Inside Tencent’s weirdly secretive customer service center
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It’s been a while. I just got back from several weeks in China. It was my first visit since the pandemic, and I noticed some changes: half the cars running on the streets of Shanghai are now powered by electricity; I had to scan my face to ride the high-speed trains; and I did not use a single coin or credit card for my entire trip—digital wallets are accepted literally everywhere.
One of my stops in China was Shenzhen, the southern city that’s home to many Chinese tech companies, like Tencent, Huawei, and DJI. I had several reasons to go to Shenzhen, but there was one that made me nervous: I wanted to go to Tencent’s mysterious customer service center to get my 15-year-old social media account back.
If you didn’t know, the first software that launched Tencent’s empire was QQ, the go-to instant messaging platform in China during the desktop internet era. From there, Tencent grew into a powerful conglomerate offering blogs, email services, music and video streaming, gaming, and eventually WeChat. For a long time before WeChat’s success, a QQ account was essentially a digital identity—people used it to connect with each other and access all kinds of Tencent services.
I have personal archives—including diary entries, chat histories, and professional emails—in QQ that span more than a decade. But I haven’t been able to access them since November 2021, when my account was suddenly suspended. In the months before that, I had used it to report on a story about QQ’s censorship of LGBTQ content and to connect with sources for other stories I was working on. But it wasn’t clear whether that activity resulted in the suspension.
I tried to recover my account, but I hit a wall because it was registered with my childhood mobile number, which had long been deactivated. I basically gave up on it—until I learned about the customer service center in Shenzhen.
Dealing with customer service can always be frustrating: long wait times, boilerplate responses, and unhelpful representatives are the norm. Tencent offers a physical center as a last resort. If you are willing to travel to Shenzhen, you can meet with a representative in person to make your case.
In January, a 16-year-old Chinese teen went viral after he traveled over 800 miles by himself to the Tencent customer service center. Like me, he’d had his QQ account suspended. After months of communications with Tencent and formal complaints that went nowhere, he finally got his account back thanks to his visit.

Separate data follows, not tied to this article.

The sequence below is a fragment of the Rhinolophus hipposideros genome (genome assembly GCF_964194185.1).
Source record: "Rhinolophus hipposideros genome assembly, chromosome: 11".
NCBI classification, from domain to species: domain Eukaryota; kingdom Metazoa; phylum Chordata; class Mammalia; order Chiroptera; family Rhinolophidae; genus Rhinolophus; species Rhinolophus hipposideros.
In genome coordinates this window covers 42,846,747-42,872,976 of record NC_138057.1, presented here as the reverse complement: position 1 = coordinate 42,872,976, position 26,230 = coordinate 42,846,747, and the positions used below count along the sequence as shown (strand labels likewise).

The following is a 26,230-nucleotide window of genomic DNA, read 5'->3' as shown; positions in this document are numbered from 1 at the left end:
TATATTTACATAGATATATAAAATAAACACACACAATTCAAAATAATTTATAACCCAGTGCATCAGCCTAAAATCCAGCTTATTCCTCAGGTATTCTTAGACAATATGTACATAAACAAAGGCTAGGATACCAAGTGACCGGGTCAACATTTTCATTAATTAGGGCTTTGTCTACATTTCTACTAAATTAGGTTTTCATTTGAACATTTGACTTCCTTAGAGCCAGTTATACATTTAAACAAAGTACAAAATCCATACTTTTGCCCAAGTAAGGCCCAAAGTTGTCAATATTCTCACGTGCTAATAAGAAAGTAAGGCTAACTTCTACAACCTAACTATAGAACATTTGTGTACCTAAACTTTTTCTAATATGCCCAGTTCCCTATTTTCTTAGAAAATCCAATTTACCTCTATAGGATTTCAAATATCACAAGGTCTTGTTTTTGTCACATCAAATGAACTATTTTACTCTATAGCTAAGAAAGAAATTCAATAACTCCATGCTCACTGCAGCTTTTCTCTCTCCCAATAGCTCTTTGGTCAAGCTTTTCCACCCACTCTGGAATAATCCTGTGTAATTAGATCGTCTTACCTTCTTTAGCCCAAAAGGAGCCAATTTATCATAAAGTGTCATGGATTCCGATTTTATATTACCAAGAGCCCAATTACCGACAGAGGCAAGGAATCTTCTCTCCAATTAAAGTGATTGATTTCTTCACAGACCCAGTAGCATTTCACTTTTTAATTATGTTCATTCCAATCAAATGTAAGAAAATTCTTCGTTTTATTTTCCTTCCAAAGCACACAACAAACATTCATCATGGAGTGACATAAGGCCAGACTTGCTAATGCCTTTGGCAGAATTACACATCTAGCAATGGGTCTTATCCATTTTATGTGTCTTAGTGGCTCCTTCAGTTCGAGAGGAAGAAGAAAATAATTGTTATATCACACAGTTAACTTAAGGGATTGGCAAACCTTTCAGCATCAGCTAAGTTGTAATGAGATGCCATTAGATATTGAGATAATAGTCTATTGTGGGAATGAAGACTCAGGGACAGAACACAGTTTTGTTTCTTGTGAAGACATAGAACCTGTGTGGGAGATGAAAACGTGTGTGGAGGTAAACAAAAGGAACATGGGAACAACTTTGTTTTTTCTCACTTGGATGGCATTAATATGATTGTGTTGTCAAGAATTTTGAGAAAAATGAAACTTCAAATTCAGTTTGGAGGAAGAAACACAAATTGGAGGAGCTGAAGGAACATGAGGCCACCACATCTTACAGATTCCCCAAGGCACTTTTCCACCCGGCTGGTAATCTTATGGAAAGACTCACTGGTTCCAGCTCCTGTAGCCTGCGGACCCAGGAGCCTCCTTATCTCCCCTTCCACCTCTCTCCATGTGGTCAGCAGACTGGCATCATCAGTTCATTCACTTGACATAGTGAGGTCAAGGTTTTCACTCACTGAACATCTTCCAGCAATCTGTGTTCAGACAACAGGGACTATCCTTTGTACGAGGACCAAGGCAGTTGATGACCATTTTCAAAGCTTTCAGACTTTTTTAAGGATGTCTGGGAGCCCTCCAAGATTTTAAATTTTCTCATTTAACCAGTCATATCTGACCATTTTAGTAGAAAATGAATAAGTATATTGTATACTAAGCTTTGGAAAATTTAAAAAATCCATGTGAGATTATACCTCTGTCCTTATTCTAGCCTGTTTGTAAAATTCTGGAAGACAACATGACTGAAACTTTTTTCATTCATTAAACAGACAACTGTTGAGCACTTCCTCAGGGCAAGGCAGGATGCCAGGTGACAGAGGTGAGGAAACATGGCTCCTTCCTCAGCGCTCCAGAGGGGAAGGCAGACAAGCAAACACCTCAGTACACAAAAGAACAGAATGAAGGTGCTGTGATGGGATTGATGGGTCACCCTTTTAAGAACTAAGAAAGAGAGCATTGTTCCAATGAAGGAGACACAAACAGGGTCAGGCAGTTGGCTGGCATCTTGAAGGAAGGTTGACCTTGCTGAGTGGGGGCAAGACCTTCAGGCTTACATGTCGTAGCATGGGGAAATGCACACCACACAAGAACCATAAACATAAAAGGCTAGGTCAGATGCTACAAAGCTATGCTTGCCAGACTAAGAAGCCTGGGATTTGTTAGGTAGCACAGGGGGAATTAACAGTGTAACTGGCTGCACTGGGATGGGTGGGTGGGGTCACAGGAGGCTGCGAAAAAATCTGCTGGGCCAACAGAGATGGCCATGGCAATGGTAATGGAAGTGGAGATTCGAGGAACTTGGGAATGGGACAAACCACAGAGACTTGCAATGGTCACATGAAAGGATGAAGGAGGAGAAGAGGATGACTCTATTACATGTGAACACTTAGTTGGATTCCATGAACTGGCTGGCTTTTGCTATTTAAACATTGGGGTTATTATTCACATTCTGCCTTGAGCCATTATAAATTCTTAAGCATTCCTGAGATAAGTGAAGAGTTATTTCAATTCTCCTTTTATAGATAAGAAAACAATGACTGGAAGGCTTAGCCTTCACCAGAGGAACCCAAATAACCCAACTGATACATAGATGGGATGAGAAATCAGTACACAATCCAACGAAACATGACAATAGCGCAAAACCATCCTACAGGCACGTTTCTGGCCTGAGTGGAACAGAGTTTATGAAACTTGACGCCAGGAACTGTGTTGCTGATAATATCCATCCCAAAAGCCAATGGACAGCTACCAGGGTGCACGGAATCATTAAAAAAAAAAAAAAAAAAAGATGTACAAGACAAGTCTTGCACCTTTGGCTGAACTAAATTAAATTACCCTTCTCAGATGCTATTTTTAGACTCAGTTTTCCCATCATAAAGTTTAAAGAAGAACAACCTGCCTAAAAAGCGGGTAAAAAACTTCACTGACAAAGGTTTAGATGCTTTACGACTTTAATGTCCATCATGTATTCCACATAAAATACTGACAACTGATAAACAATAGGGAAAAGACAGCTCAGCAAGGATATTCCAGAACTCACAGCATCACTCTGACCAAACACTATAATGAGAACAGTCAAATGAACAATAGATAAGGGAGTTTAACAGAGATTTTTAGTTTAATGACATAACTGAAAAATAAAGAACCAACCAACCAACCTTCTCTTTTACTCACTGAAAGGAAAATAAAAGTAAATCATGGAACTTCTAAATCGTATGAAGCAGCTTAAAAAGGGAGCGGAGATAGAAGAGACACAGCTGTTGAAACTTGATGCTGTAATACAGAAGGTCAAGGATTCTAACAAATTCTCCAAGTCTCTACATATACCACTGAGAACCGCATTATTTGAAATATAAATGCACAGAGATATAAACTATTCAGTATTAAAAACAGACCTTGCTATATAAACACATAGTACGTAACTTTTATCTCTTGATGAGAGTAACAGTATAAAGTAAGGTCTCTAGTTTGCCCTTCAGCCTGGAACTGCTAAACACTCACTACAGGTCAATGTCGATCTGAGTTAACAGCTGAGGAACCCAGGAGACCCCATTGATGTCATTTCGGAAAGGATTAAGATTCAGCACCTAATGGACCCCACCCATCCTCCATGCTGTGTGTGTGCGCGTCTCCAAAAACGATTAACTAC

I arrived at the customer service center on a humid April day. The center is on the first floor of an office building unrelated to Tencent, yet only a few miles away from the company headquarters. It felt weirdly secretive: there was no sign on the exterior signifying what it was. A security guard stood outside the door and was eager to question all passersby about why they were there.
When I walked into the reception room, six people were in the line in front of me. We were directed to go through a security detector and store all our bags and drinks. No recording, photography, or loud conversations are allowed in this center, the signs on the wall said. I tried to record audio but was soon noticed by one of the three security guards there. “Sir, you cannot record here,” he said, before watching me delete the recording.
After passing through the security screening, I was led to a waiting room, where more security guards—all wearing white shirts and black pants—were watching over the visitors and acting as support staff in instructing people to pre-fill their complaint information, like details of my QQ account to prove I was the rightful owner.
As I waited on a couch for the Tencent representative to process my case, I was also eavesdropping on fellow visitors in the waiting room. A woman came because her husband had recently returned to China after a long time abroad and couldn’t reactivate his digital wallet. An old man had trouble communicating his case with the guards because he spoke in a thick accent. Another woman, who works as a daigou, or product reseller, was complaining that her WeChat account kept being suspended for sale of counterfeit products, while she insisted she hadn’t done it. A mother came with her 16-year-old son, who had spent over $10,000 on a Tencent-owned mobile game, using her bank account without her approval. The boy, probably knowing he’d messed up, kept staring at the floor and speaking in a low voice while he was reproached by the support staff for not telling them the correct information about his gaming activities.
The people in the center reminded me of how important tech companies have become to daily life in China. Here in the US, you can probably still live comfortably without using any Meta or Google products, but it’s hard to imagine living in China today without coming across WeChat or another Tencent app.
I felt the imbalance of power between users and Tencent more acutely when I was physically in that Tencent office, being told to comply with different procedures and being watched to make sure I wasn’t taking any photos. And I knew, standing there, that in 2020, a man died by suicide by jumping from the top of that very building. While Tencent denied having had contact with the man that day, a relative of the victim said he went there because his WeChat account had been suspended and he couldn’t get it back after repeated complaints.